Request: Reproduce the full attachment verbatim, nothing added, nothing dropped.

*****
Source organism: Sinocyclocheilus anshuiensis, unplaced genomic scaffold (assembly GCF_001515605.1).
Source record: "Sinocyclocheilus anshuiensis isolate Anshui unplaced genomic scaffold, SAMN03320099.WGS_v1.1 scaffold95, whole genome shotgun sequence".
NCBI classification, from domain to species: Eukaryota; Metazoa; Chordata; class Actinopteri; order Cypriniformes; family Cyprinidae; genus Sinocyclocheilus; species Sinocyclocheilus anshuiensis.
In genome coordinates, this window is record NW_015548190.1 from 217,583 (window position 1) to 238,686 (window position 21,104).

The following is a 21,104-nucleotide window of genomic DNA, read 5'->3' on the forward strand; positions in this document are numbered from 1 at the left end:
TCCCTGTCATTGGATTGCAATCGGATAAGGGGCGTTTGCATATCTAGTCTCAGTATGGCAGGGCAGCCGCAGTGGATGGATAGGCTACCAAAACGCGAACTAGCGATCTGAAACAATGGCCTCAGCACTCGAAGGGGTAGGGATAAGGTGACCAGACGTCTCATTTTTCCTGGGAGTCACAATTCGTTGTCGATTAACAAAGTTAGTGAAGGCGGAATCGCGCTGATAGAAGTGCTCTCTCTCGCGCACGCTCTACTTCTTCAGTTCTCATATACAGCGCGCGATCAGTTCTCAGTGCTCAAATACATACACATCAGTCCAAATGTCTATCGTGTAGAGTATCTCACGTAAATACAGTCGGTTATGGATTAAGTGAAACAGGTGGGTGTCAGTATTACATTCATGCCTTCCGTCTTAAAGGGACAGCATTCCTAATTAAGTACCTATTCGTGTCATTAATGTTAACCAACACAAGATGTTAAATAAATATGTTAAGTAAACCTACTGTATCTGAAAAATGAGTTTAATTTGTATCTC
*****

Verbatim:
Source organism: Sinocyclocheilus anshuiensis, unplaced genomic scaffold (assembly GCF_001515605.1).
Source record: "Sinocyclocheilus anshuiensis isolate Anshui unplaced genomic scaffold, SAMN03320099.WGS_v1.1 scaffold95, whole genome shotgun sequence".
NCBI classification, from domain to species: Eukaryota; Metazoa; Chordata; class Actinopteri; order Cypriniformes; family Cyprinidae; genus Sinocyclocheilus; species Sinocyclocheilus anshuiensis.
In genome coordinates, this window is record NW_015548190.1 from 217,583 (window position 1) to 238,686 (window position 21,104).

The following is a 21,104-nucleotide window of genomic DNA, read 5'->3' on the forward strand; positions in this document are numbered from 1 at the left end:
TCCCTGTCATTGGATTGCAATCGGATAAGGGGCGTTTGCATATCTAGTCTCAGTATGGCAGGGCAGCCGCAGTGGATGGATAGGCTACCAAAACGCGAACTAGCGATCTGAAACAATGGCCTCAGCACTCGAAGGGGTAGGGATAAGGTGACCAGACGTCTCATTTTTCCTGGGAGTCACAATTCGTTGTCGATTAACAAAGTTAGTGAAGGCGGAATCGCGCTGATAGAAGTGCTCTCTCTCGCGCACGCTCTACTTCTTCAGTTCTCATATACAGCGCGCGATCAGTTCTCAGTGCTCAAATACATACACATCAGTCCAAATGTCTATCGTGTAGAGTATCTCACGTAAATACAGTCGGTTATGGATTAAGTGAAACAGGTGGGTGTCAGTATTACATTCATGCCTTCCGTCTTAAAGGGACAGCATTCCTAATTAAGTACCTATTCGTGTCATTAATGTTAACCAACACAAGATGTTAAATAAATATGTTAAGTAAACCTACTGTATCTGAAAAATGAGTTTAATTTGTATCTC